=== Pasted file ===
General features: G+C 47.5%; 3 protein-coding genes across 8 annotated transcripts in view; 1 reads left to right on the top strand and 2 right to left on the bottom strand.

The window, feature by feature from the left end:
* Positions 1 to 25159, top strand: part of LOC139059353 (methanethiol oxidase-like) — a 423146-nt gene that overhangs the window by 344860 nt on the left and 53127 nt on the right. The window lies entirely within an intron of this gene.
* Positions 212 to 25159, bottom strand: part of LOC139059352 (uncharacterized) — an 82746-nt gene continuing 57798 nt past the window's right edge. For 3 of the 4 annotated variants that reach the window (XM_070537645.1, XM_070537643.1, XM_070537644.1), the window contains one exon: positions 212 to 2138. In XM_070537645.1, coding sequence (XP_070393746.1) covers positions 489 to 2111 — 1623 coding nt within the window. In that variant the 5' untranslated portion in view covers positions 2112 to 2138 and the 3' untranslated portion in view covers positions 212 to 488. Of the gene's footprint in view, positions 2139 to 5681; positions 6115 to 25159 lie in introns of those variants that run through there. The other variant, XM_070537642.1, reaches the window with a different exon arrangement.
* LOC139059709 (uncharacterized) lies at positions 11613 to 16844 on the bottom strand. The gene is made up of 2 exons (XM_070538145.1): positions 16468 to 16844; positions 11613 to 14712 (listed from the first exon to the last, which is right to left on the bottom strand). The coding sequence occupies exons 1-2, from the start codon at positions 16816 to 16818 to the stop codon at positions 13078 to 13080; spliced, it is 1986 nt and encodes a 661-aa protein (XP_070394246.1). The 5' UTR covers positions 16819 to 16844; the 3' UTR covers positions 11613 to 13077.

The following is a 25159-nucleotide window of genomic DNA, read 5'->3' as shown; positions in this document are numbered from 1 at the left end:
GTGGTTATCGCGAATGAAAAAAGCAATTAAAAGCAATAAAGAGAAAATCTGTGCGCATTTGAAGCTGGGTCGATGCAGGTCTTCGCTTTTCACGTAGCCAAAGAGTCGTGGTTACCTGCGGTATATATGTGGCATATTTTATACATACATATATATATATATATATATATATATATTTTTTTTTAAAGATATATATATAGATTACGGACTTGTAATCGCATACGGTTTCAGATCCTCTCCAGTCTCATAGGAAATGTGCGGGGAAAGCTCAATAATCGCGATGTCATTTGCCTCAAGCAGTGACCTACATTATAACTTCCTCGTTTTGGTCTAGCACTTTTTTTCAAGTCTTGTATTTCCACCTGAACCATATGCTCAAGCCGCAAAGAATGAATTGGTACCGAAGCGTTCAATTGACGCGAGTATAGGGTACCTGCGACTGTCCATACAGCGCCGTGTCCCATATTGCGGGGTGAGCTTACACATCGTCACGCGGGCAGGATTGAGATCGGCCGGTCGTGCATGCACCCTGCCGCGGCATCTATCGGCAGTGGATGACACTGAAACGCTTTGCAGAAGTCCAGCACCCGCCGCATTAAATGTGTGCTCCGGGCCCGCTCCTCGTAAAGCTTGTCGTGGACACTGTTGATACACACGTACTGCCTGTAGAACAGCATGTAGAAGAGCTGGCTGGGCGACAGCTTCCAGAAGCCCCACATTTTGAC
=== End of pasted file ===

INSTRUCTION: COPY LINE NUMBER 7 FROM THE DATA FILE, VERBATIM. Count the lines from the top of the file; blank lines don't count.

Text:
GTGGTTATCGCGAATGAAAAAAGCAATTAAAAGCAATAAAGAGAAAATCTGTGCGCATTTGAAGCTGGGTCGATGCAGGTCTTCGCTTTTCACGTAGCCAAAGAGTCGTGGTTACCTGCGGTATATATGTGGCATATTTTATACATACATATATATATATATATATATATATATATTTTTTTTTAAAGATATATATATAGATTACGGACTTGTAATCGCATACGGTTTCAGATCCTCTCCAGTCTCATAGGAAATGTGCGGGGAAAGCTCAATAATCGCGATGTCATTTGCCTCAAGCAGTGACCTACATTATAACTTCCTCGTTTTGGTCTAGCACTTTTTTTCAAGTCTTGTATTTCCACCTGAACCATATGCTCAAGCCGCAAAGAATGAATTGGTACCGAAGCGTTCAATTGACGCGAGTATAGGGTACCTGCGACTGTCCATACAGCGCCGTGTCCCATATTGCGGGGTGAGCTTACACATCGTCACGCGGGCAGGATTGAGATCGGCCGGTCGTGCATGCACCCTGCCGCGGCATCTATCGGCAGTGGATGACACTGAAACGCTTTGCAGAAGTCCAGCACCCGCCGCATTAAATGTGTGCTCCGGGCCCGCTCCTCGTAAAGCTTGTCGTGGACACTGTTGATACACACGTACTGCCTGTAGAACAGCATGTAGAAGAGCTGGCTGGGCGACAGCTTCCAGAAGCCCCACATTTTGAC